|Outdoor education at Thomas Page
At Thomas Page Elementary School in Cotati, students, teachers and volunteers from the community are getting involved in outdoor education. Suki Winship works at Thomas Page and is leading the project. Already involved in outdoor education, she has previously introduced students to an organization called STRAW, where students and adults worked with the Cotati Creek Critters, helping with the restoration project along Cotati Creek.
Winship wants this program to teach students the importance of local food, healthy ecosystems, and stewardship of our land by connecting students to nature in an outdoor setting. In this outdoor learning environment, there will be a combination of bird, insect, and animal habitats, food production plots, a wetland/rain garden and a meadow. By bringing students out of the indoor classroom and into the outdoors, Winship hopes to inspire her young students to become caring stewards of the land.
This outdoor learning facility will provide students with the experience of growing their own food, which in turn will encourage discussions about proper nutrition, health and local food production. Students, parents, teachers and members of the community will come together and restore parts of the school campus back to its native habitat. It is hoped that birds, reptiles, insects and animal species will flourish with the increased diversity of plants in the landscape through the restoration work, eventually creating a more dynamic and thriving ecosystem.
There are five main areas of the landscape the school is trying to restore back to its native habitat. The first step will be to restore woodland areas back to natives, with plants like Ceanothus, Madrone, and Coffee Berry. Bermuda grass and non-native annual grasses will be replaced with a native prairie, including among others our state grass, purple needle grass. The creek that runs through the school that is currently invaded by non-native blackberries will be replaced with local rushes and host plants, which is a group of plants that attracts native insects like our native butterflies. The plan is to turn the water-logged areas of the landscape into a thriving marshland meadow that will include meadow barley, deer grass, rushes and sedges that all are adapted to wet soil and our local climate.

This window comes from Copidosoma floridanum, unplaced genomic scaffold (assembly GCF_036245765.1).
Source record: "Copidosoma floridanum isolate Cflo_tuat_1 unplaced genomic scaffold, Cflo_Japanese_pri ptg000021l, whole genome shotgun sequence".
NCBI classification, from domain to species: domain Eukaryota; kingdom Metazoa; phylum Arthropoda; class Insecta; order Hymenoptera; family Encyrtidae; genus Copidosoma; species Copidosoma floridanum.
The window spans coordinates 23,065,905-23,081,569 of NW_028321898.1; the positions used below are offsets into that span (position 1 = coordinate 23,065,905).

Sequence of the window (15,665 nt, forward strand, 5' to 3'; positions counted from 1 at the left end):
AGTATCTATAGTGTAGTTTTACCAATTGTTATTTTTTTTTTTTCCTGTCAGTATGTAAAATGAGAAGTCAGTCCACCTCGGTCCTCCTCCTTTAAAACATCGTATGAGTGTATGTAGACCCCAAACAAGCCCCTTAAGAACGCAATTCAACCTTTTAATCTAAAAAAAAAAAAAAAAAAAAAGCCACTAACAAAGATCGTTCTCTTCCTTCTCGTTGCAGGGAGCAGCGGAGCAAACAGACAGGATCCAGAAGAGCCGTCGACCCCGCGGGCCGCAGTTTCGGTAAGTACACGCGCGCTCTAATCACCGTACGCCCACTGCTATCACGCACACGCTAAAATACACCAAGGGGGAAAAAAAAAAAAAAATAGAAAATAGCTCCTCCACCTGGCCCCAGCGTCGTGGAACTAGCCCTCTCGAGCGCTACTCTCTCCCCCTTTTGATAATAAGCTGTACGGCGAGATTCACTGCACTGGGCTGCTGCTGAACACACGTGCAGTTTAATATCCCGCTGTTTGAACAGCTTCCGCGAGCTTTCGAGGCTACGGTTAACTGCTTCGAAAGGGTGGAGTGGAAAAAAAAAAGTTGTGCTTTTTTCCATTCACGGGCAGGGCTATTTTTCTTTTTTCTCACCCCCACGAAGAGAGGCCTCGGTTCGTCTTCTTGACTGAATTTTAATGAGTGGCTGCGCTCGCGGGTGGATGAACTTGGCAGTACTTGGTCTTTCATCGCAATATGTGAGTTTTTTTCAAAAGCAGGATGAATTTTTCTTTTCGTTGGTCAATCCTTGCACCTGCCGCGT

Phase one has already taken place. This required sheet mulching parts of the area that will be planted later. Cardboard and compost are used in sheet mulching to smother weeds. About 60 students who attended were “wildly enthusiastic,” said Winship when asked about this part of the project.
Winship is hoping that this type of program spreads to other schools.
“If all schools have habitat/food gardens, we can help our students learn to reduce their carbon footprints through eating locally and seasonally, composting, and growing food organically,” Winship said. “We can help wildlife by building islands of diversity. We can help our students connect with the environment, which will in turn enrich their lives and help them to become stewards of the earth.”
Looking to help? Their wish list includes getting a group to take on the project of building a shed and a couple of picnic tables, whether bought or built. The school project will also need help in October and November to plant hedgerow and insectary borders. Other volunteer opportunities are available. Contact Winship for more information at email@example.com.
Christopher Harrod is an environmentalist, horticulturalist, novice mycologist and freelancer. An SSU alumni who promotes the stewardship of our environment, he has served as an intern and is now a volunteer with the Cotati Creek Critters (cotaticreekcritters.info). For more information, links, and to visit his blog, go to www.wildcjh.com.